The other interesting angle is whether low-cost 3d content can drive the sales of these things. I mean, a a large percentage of cameras today are digital, but the number of people purchasing printers to use with those cameras is proportionately lower (apparently). Personally, I print virtually no images, but take thousands. Would the same thing happen with 3d content? That is, would people acquire the data and then only print a few choice items? Or, would you go crazy and produce millions of little powdery figures to litter around the house? Think of the fun when moving house. Instead of boxes of photographs, it’d be like a car boot sale of free novelty items from cereal packets except of tat in your house/people you know!

    Difficult to tell, but we’ve repeatedly seen that the conceptual leap from 2D to 3D for most is quite a big step to take.

    Although, in a bit of further crystal ball gazing, perhaps that’s because I’m sitting here writing an email (a 2D letter analogy) on a 2D keyboard with a mouse that works in 2D looking at the characters (2D bitmaps) form on a 2D screen. I might watch some 2D TV later or read a 2D book.

    Is there a bigger 2D to 3D leap that needs to be made first? Discuss! ๐Ÿ™‚


    PS: And I know you know. I was just concerned your advancing years may have made you forget. ๐Ÿ™‚

  4. Tom 7 July, 2006 at 8:42 am #

    I think it depends upon where the scanners/printers go. Perhaps, as you point out, they might not make it into many homes just like today’s photo printers (I bought one yesterday – d’oh!). But then the car was considered a gimmick that would “never last” in its early days ๐Ÿ˜‰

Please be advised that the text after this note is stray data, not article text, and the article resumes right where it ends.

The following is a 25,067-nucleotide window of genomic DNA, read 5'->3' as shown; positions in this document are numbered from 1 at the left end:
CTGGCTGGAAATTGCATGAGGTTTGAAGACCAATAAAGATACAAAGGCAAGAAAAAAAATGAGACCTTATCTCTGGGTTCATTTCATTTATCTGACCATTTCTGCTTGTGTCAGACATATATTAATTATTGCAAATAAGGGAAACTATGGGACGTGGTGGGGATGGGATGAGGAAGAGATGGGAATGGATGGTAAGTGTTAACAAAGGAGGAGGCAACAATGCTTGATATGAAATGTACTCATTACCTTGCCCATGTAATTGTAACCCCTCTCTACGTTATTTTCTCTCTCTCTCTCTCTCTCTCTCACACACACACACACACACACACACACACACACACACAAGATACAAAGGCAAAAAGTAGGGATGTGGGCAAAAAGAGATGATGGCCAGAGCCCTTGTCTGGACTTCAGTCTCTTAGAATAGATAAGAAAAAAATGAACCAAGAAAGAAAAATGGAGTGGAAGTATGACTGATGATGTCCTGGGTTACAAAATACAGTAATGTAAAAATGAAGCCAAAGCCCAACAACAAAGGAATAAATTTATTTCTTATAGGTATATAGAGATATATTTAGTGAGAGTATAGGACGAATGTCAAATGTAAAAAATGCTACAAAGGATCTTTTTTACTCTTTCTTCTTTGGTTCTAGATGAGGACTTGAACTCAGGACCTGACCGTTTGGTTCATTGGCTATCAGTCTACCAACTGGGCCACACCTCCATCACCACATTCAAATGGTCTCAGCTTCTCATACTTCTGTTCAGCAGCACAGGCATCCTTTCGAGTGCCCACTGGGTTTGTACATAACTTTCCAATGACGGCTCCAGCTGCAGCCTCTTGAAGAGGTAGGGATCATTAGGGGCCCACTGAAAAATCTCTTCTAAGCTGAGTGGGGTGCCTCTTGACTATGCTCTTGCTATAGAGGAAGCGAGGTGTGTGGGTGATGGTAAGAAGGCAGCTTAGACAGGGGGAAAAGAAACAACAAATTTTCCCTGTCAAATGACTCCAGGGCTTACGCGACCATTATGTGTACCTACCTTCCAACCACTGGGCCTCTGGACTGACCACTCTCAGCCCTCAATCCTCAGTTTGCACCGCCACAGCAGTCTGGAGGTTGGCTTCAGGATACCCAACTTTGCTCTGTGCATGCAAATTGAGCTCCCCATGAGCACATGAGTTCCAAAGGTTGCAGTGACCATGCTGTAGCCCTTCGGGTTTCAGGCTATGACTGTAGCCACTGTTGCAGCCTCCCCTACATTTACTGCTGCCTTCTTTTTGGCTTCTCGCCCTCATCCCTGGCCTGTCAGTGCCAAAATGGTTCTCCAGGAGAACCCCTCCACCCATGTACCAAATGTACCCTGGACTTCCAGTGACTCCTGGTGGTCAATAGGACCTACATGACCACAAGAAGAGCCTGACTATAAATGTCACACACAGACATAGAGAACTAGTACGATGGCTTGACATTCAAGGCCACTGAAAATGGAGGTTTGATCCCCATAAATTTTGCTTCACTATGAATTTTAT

The horse is here to stay, but the automobile is only a noveltyโ€”a fad.
    – Advice from a president of the Michigan Savings Bank to Henry Ford’s lawyer Horace Rackham. Rackham ignored the advice and invested $5000 in Ford stock, selling it later for $12.5 million.Source: http://www.lhup.edu/~DSIMANEK/neverwrk.htm

    But then there’s a quote for anything these days!

    The 3D web never took off, and rightly so. We still have 2D everything really on most computer systems. The Space Mouse (a 3D pointing device for those who don’t know) remains a specialist tool. There’s little benefit to 3D text.

    But then the real world is in 3D space. That book has pages that can be turned.

    A machine that allows you to download *stuff* is a pretty cool concept. Even if right now if what’s procuded is a bit… plastic. Or crystal faces. If (and probably when) it becomes commercialised, and the megacorporations start selling things that you ‘print’ yourself, who knows where that kind of investment could take the technology.

    I think that’s where it is distinctly different from the adage of the 3D web and photo printers. They’re very limited. Photo printers make… photos. 3D printers make – well, lots of things. And in the future, I’m sure they’ll be able to do a lot more, a lot better.

    That’s the point I’m trying to make ๐Ÿ™‚

  5. Richard 8 July, 2006 at 7:15 pm #

    The Kinetic Models for Design Digital Library (KMoDDL) at Cornell features downloadable CAD files with the idea that people with access to 3D printers would be able to reproduce the models in the library. Even if you can’t print the interactive QuicktimeVR movies of different mechanisms are fun to play with.

    KMODDL is a collection of mechanical models and related resources for teaching the principles of kinematics–the geometry of pure motion. The core of KMODDL is the Reuleaux Collection of Mechanisms and Machines, an important collection of 19th-century machine elements held by Cornell’s Sibley School of Mechanical and Aerospace Engineering.

    You might also find eMachineShop of interest. You can login, create a design and they’ll fabricate it for you. I wonder if they’d accept some of the Cornell CAD files….

  6. Tom 8 May, 2007 at 8:14 am #

    As soon I say that the Space Mouse never took off, it was simplified, remodelled, and marketed towards users of Google Earth..!


    And it’s now rather successful.

    And someone’s invented a 3D printer that costs less than $5000…